Interpreting Interpretants

Begins 1:55pm

For a time the theory of meaning was side stepped because the form of content was so imprecise that linguistics and semiotics in general concerned itself only with:

1 The universe of objective referents.

2 The universe of psychic events.

3 Social universe of uses.

It is the idea of the interpretant that allows for entities in cultural life the ability to become independently both meaning and sign-vehicle.  A definition of interpretant, Eco, explains that functions within the framework of a code of theory should cover the three semiotic categories noted previously.

[OS I opened the post at 1:55 and closed it at 14:41 what happened in between was a lot of interruptions: mince pies; the setting of a chocolate cake; a hen pheasant visiting a chilly lawn; and family coming to visit]

Resume later this evening

Begins 17:13

Although I sense the importance of Eco’s idea of the Interpretant, it’s meaning still alludes me.  It does appear from what I read to be important and an almost focal point to the theory of content.  Its development is part ofthe broader development of ‘content-form’.  Developing a general system for content-form is/was elaborated within the field of Structural Semantics and its ‘subsystems, fields and axes” (P75).  This came out of prior discoveries within Modern Linguistics that a given term triggers associations. [In text 2 of this Phd, Polo’s story, the developmental threads are illustrated in debates within the ESS].  This next stage in the developmental path came from combined work between lexicographers and anthropologists who isolated systems of highly structured cultural units for example in the field of colours and terms of kinship.

Structural Semantics went further by creating semantic axes and fields for semantic units that do not correspond to names of objects.  Therefore, ‘meaning’ as a cultural unit was not just applicable in categoriematic terms but also syncategorematically.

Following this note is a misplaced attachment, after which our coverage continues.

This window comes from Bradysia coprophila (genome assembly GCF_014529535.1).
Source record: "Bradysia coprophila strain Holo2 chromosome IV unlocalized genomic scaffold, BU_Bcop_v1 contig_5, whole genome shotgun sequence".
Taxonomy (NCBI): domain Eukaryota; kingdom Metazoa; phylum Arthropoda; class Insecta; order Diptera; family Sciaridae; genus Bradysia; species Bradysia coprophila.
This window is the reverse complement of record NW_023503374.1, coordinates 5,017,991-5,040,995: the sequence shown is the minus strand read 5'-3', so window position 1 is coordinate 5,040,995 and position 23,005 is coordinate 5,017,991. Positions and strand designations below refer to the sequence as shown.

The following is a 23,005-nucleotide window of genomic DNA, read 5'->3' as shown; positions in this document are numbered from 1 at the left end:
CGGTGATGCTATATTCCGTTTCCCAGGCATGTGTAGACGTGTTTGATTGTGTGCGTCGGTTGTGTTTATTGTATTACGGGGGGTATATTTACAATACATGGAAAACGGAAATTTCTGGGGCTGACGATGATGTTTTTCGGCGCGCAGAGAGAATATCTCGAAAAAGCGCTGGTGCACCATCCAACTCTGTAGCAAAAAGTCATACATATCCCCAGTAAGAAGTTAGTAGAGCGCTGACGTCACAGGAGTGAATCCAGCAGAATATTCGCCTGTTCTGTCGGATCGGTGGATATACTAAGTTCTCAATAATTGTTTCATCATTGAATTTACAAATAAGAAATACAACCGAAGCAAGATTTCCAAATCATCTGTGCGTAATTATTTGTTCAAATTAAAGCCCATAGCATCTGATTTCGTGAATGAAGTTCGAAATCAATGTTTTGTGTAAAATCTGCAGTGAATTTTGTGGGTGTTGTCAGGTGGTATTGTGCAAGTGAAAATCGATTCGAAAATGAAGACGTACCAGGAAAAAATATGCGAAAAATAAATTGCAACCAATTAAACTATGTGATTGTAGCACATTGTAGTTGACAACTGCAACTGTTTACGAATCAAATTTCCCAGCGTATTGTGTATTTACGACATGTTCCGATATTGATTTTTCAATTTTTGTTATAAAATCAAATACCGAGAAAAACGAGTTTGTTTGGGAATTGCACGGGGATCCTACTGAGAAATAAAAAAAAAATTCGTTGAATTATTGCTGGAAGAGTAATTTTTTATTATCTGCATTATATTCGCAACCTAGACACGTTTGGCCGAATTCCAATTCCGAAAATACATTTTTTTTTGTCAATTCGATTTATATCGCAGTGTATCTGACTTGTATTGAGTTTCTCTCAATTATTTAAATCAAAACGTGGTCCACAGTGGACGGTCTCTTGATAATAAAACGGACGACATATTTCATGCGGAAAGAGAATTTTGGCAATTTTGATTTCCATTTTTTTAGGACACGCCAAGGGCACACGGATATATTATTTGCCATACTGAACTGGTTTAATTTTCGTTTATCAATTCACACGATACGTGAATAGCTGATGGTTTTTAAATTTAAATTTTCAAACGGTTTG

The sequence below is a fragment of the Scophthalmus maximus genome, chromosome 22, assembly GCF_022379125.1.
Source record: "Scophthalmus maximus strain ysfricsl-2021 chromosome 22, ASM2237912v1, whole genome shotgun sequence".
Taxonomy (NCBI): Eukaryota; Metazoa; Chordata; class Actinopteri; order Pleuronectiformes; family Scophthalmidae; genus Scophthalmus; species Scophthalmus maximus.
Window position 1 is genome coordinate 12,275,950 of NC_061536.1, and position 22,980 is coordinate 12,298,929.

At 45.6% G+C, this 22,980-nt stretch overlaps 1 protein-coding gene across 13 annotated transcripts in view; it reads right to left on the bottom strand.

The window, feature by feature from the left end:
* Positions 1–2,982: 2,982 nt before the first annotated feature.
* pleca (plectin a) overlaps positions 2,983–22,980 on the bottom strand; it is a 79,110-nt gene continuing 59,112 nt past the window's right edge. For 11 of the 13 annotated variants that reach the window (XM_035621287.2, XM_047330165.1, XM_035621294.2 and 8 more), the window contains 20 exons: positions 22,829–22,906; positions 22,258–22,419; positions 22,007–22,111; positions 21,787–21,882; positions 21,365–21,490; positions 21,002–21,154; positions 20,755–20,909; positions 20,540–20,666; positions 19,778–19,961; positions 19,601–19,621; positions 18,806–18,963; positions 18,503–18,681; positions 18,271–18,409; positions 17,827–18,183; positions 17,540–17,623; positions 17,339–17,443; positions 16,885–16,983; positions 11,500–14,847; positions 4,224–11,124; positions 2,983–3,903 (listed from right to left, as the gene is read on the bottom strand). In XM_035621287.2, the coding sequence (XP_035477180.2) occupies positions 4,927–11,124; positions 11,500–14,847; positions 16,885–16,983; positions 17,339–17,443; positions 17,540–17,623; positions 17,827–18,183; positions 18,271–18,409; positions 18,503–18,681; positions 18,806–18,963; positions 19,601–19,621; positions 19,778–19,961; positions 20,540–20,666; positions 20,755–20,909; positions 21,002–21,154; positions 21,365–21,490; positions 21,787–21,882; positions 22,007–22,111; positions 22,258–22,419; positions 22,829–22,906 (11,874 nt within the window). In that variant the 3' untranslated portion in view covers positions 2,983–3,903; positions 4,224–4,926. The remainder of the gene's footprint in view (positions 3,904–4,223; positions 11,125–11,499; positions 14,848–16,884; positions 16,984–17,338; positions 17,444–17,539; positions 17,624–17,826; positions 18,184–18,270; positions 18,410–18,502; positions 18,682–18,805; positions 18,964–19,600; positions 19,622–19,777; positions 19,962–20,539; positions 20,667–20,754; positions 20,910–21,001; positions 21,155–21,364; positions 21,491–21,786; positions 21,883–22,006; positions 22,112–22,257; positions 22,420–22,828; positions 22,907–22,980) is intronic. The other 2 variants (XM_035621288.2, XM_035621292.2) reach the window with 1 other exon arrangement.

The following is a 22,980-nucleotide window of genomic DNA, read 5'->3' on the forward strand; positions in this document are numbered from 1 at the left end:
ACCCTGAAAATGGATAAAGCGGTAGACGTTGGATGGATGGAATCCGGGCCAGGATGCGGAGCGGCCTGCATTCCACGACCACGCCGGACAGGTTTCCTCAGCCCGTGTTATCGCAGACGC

[SS Had to repeat the spelling of that a few times and still can’t quite say it.  But strangely I understand its meaning.  I feel obliged to use the same word as Eco, because he obviously took a lot of time and thought choosing it.  But I wish there was another word.  It will be fun and interesting bringing these words, ideas, theories and content to life on the other pages of this Phd.]

As with semiotics, structural semantics is also challenged by the layers of infinite regression in Pierce’s work (cited on P69).  “Semiosis explains itself by itself” and in the continual circularity there are points where the semantic space gets stuck.  For example, in the Framework for Research in the semantic space structuring is achieved in very restricted subsystems: for example, colours, botanical classifications and meteorological terms.  Eco, points to a second obstacle in the framework of research.  That of the movements within culture and critical revisions both of which are enough to upset a semantic field (p76). Whereas phonological systems tend to remain stable and unchanged for long periods of time within the history of language, the life of semantic fields are briefer.

A semantic field can show a ‘world vision’ of a culture.  Eco exemplifies the European way of analysing the colour spectrum and compares it to the Hindu, Russian and Greco-Roman naming categories.  Naming is a visual experience and not ‘real’.  We name because it is pertinent to our biological survival.  So an Eskimo’s division of snow into four categories has a significant and pertinent role in their cultural life in a way that a European’s single naming of ‘snow’ does not.

Another example of the challenge of structural semantics is shown in the semantic fields of rodents.  In Latin, Mus covers both the structural fields of Rat and Mouse found in English.  When both the naming of the colour spectrum and the naming of rodents are contrasted it points to another challenge for structural semantics.  The first is culturally dependent, whereas the latter zoologists would demonstrate can be identified as objects that can be analysed by properties and function.

The segmentation of semantic fields points to how content determines world vision of a certain civilisation.

[OS I am not sure I got that exactly right, but it’s feeling closer.  Just realised, I am only on page 79 and I am not yet supposed to understand everything! ]

[SS But aren’t you supposed to ‘represent’ the ‘meaning’ of Eco’s Theory of Semiotics as if you do understand everything!]

[OS Oh piss off]

Ends 17:55

 

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